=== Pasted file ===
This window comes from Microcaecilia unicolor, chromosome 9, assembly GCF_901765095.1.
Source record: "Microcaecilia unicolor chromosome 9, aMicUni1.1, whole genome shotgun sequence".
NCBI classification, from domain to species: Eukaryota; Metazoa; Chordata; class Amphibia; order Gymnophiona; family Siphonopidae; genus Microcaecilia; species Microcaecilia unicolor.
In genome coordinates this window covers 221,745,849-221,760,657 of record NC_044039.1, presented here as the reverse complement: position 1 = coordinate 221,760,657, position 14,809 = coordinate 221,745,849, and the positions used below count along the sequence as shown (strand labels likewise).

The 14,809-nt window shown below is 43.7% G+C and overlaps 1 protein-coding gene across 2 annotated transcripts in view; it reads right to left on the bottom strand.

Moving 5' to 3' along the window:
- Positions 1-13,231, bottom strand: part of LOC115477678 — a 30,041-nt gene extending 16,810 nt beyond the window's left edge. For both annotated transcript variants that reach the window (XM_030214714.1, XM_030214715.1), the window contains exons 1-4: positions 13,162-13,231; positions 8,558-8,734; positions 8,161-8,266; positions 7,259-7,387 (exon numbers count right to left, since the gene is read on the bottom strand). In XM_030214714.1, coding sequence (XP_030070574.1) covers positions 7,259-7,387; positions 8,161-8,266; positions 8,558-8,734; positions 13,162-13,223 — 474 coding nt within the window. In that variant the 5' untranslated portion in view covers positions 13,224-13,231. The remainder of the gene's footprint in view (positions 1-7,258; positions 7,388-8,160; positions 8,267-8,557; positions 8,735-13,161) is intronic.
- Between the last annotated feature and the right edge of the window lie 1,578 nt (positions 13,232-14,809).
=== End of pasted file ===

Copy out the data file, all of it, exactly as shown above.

This window comes from Microcaecilia unicolor, chromosome 9, assembly GCF_901765095.1.
Source record: "Microcaecilia unicolor chromosome 9, aMicUni1.1, whole genome shotgun sequence".
NCBI classification, from domain to species: Eukaryota; Metazoa; Chordata; class Amphibia; order Gymnophiona; family Siphonopidae; genus Microcaecilia; species Microcaecilia unicolor.
In genome coordinates this window covers 221,745,849-221,760,657 of record NC_044039.1, presented here as the reverse complement: position 1 = coordinate 221,760,657, position 14,809 = coordinate 221,745,849, and the positions used below count along the sequence as shown (strand labels likewise).

The 14,809-nt window shown below is 43.7% G+C and overlaps 1 protein-coding gene across 2 annotated transcripts in view; it reads right to left on the bottom strand.

Moving 5' to 3' along the window:
- Positions 1-13,231, bottom strand: part of LOC115477678 — a 30,041-nt gene extending 16,810 nt beyond the window's left edge. For both annotated transcript variants that reach the window (XM_030214714.1, XM_030214715.1), the window contains exons 1-4: positions 13,162-13,231; positions 8,558-8,734; positions 8,161-8,266; positions 7,259-7,387 (exon numbers count right to left, since the gene is read on the bottom strand). In XM_030214714.1, coding sequence (XP_030070574.1) covers positions 7,259-7,387; positions 8,161-8,266; positions 8,558-8,734; positions 13,162-13,223 — 474 coding nt within the window. In that variant the 5' untranslated portion in view covers positions 13,224-13,231. The remainder of the gene's footprint in view (positions 1-7,258; positions 7,388-8,160; positions 8,267-8,557; positions 8,735-13,161) is intronic.
- Between the last annotated feature and the right edge of the window lie 1,578 nt (positions 13,232-14,809).